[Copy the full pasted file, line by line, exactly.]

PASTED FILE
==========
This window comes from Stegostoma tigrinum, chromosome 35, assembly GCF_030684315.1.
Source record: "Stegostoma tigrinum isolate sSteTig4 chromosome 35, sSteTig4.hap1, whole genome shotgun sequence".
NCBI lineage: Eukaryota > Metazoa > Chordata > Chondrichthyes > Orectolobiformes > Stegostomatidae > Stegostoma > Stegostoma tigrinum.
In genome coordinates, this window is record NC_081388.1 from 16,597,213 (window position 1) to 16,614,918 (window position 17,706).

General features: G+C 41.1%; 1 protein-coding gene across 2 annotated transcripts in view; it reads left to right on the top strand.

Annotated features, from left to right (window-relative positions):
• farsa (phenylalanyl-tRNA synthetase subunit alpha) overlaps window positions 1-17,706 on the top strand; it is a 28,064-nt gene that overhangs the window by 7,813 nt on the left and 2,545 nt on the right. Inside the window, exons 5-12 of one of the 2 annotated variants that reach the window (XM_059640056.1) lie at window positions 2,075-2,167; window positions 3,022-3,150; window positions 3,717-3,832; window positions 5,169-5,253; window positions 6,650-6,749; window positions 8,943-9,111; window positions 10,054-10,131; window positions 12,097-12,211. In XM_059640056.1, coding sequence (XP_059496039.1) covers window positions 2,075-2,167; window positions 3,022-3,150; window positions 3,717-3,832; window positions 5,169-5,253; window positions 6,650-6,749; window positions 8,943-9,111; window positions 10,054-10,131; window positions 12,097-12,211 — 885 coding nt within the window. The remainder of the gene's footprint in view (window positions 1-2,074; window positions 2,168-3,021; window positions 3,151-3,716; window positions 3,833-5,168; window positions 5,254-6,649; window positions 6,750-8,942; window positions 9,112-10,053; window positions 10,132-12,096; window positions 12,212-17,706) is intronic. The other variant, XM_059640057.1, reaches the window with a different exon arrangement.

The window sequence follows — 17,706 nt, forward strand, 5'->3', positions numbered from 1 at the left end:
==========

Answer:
This window comes from Stegostoma tigrinum, chromosome 35, assembly GCF_030684315.1.
Source record: "Stegostoma tigrinum isolate sSteTig4 chromosome 35, sSteTig4.hap1, whole genome shotgun sequence".
NCBI lineage: Eukaryota > Metazoa > Chordata > Chondrichthyes > Orectolobiformes > Stegostomatidae > Stegostoma > Stegostoma tigrinum.
In genome coordinates, this window is record NC_081388.1 from 16,597,213 (window position 1) to 16,614,918 (window position 17,706).

General features: G+C 41.1%; 1 protein-coding gene across 2 annotated transcripts in view; it reads left to right on the top strand.

Annotated features, from left to right (window-relative positions):
• farsa (phenylalanyl-tRNA synthetase subunit alpha) overlaps window positions 1-17,706 on the top strand; it is a 28,064-nt gene that overhangs the window by 7,813 nt on the left and 2,545 nt on the right. Inside the window, exons 5-12 of one of the 2 annotated variants that reach the window (XM_059640056.1) lie at window positions 2,075-2,167; window positions 3,022-3,150; window positions 3,717-3,832; window positions 5,169-5,253; window positions 6,650-6,749; window positions 8,943-9,111; window positions 10,054-10,131; window positions 12,097-12,211. In XM_059640056.1, coding sequence (XP_059496039.1) covers window positions 2,075-2,167; window positions 3,022-3,150; window positions 3,717-3,832; window positions 5,169-5,253; window positions 6,650-6,749; window positions 8,943-9,111; window positions 10,054-10,131; window positions 12,097-12,211 — 885 coding nt within the window. The remainder of the gene's footprint in view (window positions 1-2,074; window positions 2,168-3,021; window positions 3,151-3,716; window positions 3,833-5,168; window positions 5,254-6,649; window positions 6,750-8,942; window positions 9,112-10,053; window positions 10,132-12,096; window positions 12,212-17,706) is intronic. The other variant, XM_059640057.1, reaches the window with a different exon arrangement.

The window sequence follows — 17,706 nt, forward strand, 5'->3', positions numbered from 1 at the left end: